“Failure to Launch” (2006) was a popular movie, perhaps because it tells a familiar story. Starring Matthew McConaughey, Sarah Jessica Parker and football legend Terry Bradshaw, it is about a 35-year-old who will not leave his parents’ home. McConaughey plays the son. He does not have financial problems. Living with his parents is just too comfortable for him to move on.
In the real world, adult children often do move back to live with their parents. In many cases, it is because of financial burdens. College loans get too expensive. Jobs for those just out of college do not pay enough.
Like many social and demographic trends, figures about adults who live at home are not uniform across the country. 24/7 Tempo has identified the state where the most adults live with their parents by reviewing data on age and household composition from the U.S. Census Bureau’s February 2022 Current Population Survey. States were ranked based on the percentage of 18- to 34-year-olds who were living with at least one biological, step- or adoptive parent as of February 2022. Data on the percentage of 18- to 34-year-olds who live with their spouse came from the same source.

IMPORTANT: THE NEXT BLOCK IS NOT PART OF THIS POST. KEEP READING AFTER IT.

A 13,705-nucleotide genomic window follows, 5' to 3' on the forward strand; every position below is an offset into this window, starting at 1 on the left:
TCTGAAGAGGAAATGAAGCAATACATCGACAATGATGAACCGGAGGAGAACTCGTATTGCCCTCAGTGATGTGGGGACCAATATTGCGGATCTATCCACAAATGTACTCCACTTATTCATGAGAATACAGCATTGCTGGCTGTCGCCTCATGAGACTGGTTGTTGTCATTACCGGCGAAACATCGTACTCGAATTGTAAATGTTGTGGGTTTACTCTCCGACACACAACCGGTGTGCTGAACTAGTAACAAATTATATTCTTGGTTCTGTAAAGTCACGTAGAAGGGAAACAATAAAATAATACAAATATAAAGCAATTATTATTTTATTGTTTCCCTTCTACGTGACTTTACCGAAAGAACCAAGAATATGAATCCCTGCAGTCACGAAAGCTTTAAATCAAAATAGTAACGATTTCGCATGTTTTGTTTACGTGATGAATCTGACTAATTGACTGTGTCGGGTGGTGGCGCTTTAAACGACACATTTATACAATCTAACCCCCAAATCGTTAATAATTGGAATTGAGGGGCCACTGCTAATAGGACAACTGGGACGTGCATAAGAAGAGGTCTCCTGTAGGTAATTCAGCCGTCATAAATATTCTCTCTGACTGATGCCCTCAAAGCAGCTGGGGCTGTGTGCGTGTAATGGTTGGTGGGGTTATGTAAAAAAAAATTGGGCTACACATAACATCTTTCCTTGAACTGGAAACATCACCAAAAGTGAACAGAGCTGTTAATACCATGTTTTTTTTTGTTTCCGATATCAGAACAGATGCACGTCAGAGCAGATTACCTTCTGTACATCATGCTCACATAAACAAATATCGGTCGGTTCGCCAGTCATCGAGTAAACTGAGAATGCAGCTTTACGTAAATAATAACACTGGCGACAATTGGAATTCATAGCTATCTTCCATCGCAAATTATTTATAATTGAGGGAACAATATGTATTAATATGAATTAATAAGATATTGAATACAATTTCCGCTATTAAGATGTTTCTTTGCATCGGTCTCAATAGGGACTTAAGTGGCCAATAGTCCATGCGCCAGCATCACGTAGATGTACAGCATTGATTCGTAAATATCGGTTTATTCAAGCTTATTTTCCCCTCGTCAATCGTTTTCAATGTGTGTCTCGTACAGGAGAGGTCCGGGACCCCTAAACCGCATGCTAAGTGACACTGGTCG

Supplemental data on the January 2022 unemployment rate for all age groups came from the Bureau of Labor Statistics and is seasonally adjusted. Data on the median home value of occupied housing units came from the U.S. Census Bureau’s 2020 American Community Survey and are five-year estimates.
Maryland topped our list, with almost half of the state’s 18- to 34-year-olds living with their parents. Two obvious factors contribute to this situation: Maryland has relatively high home values, as well as the nation’s fourth-highest unemployment rate, at 5.4%. Neighboring Delaware and nearby New Jersey followed, with 45.8% and 45.1% of adults living with parents, respectively. Both states also have expensive real estate, so it looks like a regional issue.
A regional pattern is evident at the other end of our list, too. In South Dakota, only 17.6% of adults live with their parents. Montana and North Dakota follow, as the figures there are 19.7% and 20.2%, respectively. These and other states in the Midwest and west are characterized by fairly robust economies with low unemployment and relatively low home values.
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